I’m aquiver with anticipation…
Last week I offered you a challenge: To keep notes about your food shopping for an entire week. Quite a few of you signed on (yay, you!). Maybe it was the chance to win a Whole Foods gift card, or maybe you’re just curious, like me. Either way, it’s time to share.
In order to be entered in the drawing, leave a comment below telling what you learned about your shopping habits. Do you fall for fancy packaging? Spend more when you’re hungry? Take a really long time selecting the perfect mango? Drop beaucoup bucks on pedigreed pork? Inquiring minds want to know! I’d be thrilled if you go into detail, but if you only learned one simple, eye-opening thing, that’s fabulous too.
Because some of you weren’t able to start keeping notes right away, I’m going to give you a few days to report here. Leave your comments by 8PM Eastern time on Monday, June 24, to be eligible to win. I’ll use random.org to select a winner on Monday night, which I’ll announce on Parents Need to Eat Too’s Facebook page. (If you haven’t already “liked” the page, now’s a good time to do so! And leave a comment or share one of the posts there, to be sure it’ll show up in your news feed.)
I can’t wait to hear what you’ve learned—watch for a roundup post about it, coming soon.
So… Whadja learn?
This Post Has 31 Comments
I waaay overspend for a meal where I’m entertaining- even casually- as compared to making meals for the same number of people who’re immediate family.
My quirky local store has only been stocking the more expensive organic chicken at about $15.00 for 4 cutlets. That’s when I switch gears and get creative with the $6.00 pork tenderloin.
Here’s a tip from my blog about keeping strawberries fresh.
I spend at least $25 more when I take my children with me to the grocery store (thanks summer). They always point out things they want, and since most of the time it is actually healthy stuff, I buy it. And they eat it, which is awesome! But man, I went to pick up some eggs and yogurt this week and ended up with a papaya, flax seed encrusted bread, and a bag full of artichokes just to name a few things. I love that they get excited about the foods they see, but bringing them with me certainly is not the way for me to keep my food budget in order.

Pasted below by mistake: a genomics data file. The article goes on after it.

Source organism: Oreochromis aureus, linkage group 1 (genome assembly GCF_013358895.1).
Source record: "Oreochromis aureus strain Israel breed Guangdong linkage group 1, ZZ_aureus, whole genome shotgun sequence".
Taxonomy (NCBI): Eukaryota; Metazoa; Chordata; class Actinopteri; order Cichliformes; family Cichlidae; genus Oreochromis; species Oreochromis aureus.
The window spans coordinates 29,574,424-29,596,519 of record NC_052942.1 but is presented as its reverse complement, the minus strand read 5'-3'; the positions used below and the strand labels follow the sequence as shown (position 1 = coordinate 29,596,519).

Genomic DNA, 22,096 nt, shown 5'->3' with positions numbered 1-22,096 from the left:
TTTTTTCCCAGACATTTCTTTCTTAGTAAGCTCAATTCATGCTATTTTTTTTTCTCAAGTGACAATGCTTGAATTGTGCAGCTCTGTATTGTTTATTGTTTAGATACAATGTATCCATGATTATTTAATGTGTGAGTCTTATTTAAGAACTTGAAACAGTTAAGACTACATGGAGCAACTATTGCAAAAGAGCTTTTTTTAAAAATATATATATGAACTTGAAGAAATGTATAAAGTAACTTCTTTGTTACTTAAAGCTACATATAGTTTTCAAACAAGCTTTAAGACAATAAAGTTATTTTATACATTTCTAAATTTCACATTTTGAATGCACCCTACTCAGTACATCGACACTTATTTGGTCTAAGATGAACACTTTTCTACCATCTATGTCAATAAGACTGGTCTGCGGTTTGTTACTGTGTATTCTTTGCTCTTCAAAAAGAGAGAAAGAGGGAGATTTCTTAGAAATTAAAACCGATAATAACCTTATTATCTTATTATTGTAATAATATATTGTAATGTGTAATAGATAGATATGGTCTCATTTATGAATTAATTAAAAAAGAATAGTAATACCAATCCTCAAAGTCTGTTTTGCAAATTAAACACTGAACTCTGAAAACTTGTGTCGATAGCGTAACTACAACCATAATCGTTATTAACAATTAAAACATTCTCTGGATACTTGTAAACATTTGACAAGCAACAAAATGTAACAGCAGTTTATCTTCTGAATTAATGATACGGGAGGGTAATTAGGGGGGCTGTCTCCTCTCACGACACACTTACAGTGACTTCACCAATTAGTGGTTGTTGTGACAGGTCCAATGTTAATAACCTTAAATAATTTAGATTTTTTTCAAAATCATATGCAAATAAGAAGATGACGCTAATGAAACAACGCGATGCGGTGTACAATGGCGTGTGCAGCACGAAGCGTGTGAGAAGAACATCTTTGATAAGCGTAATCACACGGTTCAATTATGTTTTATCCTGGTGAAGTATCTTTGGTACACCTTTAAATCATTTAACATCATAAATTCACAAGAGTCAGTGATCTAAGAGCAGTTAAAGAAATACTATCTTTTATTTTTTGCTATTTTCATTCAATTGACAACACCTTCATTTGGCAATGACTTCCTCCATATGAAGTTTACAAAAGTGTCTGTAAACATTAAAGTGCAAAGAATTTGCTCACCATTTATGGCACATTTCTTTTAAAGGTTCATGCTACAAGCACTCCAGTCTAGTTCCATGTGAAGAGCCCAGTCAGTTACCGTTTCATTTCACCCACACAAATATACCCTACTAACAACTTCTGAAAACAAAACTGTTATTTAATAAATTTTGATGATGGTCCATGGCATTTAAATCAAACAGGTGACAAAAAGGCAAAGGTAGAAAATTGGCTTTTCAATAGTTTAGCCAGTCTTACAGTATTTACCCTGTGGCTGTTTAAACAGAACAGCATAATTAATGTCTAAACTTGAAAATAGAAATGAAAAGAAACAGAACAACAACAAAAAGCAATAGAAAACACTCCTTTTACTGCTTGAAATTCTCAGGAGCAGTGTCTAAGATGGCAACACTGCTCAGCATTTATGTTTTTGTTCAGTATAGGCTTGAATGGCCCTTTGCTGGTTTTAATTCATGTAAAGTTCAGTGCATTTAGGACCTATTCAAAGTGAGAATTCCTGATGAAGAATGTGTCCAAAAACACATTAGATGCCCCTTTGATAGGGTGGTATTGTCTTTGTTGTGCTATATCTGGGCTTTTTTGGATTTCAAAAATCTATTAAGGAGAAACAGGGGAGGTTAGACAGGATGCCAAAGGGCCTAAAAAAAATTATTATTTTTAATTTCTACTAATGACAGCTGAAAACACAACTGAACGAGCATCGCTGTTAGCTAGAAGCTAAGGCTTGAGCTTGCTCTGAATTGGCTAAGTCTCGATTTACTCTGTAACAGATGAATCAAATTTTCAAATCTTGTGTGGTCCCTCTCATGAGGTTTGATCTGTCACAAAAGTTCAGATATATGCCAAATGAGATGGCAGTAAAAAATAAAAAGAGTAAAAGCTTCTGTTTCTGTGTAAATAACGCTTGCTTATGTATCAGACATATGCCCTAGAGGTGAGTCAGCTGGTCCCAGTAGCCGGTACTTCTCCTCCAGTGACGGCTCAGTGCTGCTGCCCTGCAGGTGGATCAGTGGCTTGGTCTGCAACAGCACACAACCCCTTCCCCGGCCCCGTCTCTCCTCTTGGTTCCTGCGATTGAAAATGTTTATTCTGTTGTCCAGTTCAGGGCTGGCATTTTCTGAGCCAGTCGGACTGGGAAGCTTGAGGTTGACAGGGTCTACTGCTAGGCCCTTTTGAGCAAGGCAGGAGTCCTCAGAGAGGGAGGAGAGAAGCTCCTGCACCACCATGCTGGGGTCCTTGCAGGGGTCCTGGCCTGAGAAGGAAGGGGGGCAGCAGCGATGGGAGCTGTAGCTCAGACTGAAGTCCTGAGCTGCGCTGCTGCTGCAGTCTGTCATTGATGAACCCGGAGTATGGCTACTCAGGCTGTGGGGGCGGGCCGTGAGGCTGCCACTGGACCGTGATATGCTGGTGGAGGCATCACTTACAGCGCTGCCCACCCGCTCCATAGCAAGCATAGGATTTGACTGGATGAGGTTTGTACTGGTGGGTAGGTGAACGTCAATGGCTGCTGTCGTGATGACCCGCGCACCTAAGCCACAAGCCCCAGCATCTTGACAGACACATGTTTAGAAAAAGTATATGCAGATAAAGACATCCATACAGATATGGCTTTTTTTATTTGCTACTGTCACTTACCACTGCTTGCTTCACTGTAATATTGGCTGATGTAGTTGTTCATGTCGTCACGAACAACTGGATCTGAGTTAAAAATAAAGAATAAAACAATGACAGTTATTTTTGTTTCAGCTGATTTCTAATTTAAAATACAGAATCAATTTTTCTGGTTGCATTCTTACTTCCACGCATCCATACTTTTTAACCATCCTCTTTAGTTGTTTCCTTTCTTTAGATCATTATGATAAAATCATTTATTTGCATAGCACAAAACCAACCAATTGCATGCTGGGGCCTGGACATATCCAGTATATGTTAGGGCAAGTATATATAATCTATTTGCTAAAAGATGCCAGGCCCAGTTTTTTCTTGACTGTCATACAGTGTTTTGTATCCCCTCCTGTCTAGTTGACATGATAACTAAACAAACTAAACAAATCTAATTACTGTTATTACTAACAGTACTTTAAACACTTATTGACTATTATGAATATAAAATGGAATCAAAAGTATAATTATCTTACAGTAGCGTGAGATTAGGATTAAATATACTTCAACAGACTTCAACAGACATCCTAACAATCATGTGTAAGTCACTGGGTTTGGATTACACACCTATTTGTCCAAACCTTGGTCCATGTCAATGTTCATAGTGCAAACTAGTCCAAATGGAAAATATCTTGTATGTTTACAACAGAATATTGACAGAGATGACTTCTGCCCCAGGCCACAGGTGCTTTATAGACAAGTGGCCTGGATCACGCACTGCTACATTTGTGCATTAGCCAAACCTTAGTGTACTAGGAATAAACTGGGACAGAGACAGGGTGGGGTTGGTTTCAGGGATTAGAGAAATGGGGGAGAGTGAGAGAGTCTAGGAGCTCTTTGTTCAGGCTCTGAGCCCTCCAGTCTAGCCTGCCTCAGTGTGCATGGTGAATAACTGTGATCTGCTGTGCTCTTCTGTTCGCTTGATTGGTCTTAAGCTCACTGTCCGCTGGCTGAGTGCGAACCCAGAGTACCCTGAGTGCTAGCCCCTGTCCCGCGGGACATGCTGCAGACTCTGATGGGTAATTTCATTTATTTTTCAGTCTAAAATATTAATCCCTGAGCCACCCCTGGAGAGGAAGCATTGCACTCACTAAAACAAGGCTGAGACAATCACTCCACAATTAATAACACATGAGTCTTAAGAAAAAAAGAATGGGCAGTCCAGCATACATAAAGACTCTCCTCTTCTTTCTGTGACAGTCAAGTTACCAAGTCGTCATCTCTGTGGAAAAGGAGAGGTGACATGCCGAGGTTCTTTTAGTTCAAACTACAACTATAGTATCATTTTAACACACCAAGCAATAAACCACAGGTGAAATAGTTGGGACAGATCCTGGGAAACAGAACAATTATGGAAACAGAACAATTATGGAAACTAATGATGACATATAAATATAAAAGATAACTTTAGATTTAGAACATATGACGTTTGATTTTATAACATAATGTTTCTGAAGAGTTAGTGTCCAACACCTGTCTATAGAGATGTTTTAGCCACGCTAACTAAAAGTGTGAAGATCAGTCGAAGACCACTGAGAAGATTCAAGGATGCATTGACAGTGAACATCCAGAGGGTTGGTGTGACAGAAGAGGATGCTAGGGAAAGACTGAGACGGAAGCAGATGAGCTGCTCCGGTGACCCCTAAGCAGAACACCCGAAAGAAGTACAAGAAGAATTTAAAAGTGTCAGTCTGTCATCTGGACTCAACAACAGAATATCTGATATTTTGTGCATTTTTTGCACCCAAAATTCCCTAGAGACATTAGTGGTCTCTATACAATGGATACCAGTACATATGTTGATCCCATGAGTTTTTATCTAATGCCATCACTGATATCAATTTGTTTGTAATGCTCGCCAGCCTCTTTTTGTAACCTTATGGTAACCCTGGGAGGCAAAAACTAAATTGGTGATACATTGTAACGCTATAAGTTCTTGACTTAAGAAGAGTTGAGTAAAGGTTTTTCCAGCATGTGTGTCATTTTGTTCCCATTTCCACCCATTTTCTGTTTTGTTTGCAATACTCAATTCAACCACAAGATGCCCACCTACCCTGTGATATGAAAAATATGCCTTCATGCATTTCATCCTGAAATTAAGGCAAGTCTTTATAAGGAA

A very interesting exercise, Debbie! I’d say the very act of *doing* this made me much more mindful – did I really need to get that extra item “just because”? I found myself eating out of the pantry and freezer more than usual, rather than make yet another shopping trip! Having said that, I ended up shopping for *something* most days – whether it was for cooking at school, buying ingredients to make a favourite family dish, or for work stuff (I do a bit of small-scale catering, here and there). Theoretically I should be able to plan what I need to get week by week, and make fewer trips, however a smaller than average refrigerator and lack of storage (as well as lack of time/brain capacity for planning!) means this seldom happens! So you wanted detail? It broke down thus: Friday £80 at Sainsbury’s (a supermarket) – lots of fresh produce (a large box of gorgeous strawberries for £4 which I thought rather a bargain) plus some pantry staples and ingredients for fish pie for a client. Oh, and wine! Saturday £2.50 for a lovely loaf of artisan bread from the market, plus £6 from the Italian grocers for sausage pasta for family lunch. Monday £1.90 for some lettuce and new potatoes for salade nicoise at Marks and Spencer. Tuesday nothing! No shopping at all! Wednesday: around £40 from Ocado (internet grocery) lots of heavy stuff and household items such as kitchen roll and cleaning products, plus £9 spent at the street market on nectarines, cherry tomatoes, cherries, raspberries and strawberries. Total bargain – couldn’t have carried any more, and all for £9! Thursday: Around £3 on some cucumber, peppers and Scotch pancakes to give my children for a snack after school. So, what is that? Around £150 for my family of four. Which seems quite a lot – or does it? There *is* a lot of food left in the fridge and I shouldn’t need to do another big shop for quite a few days.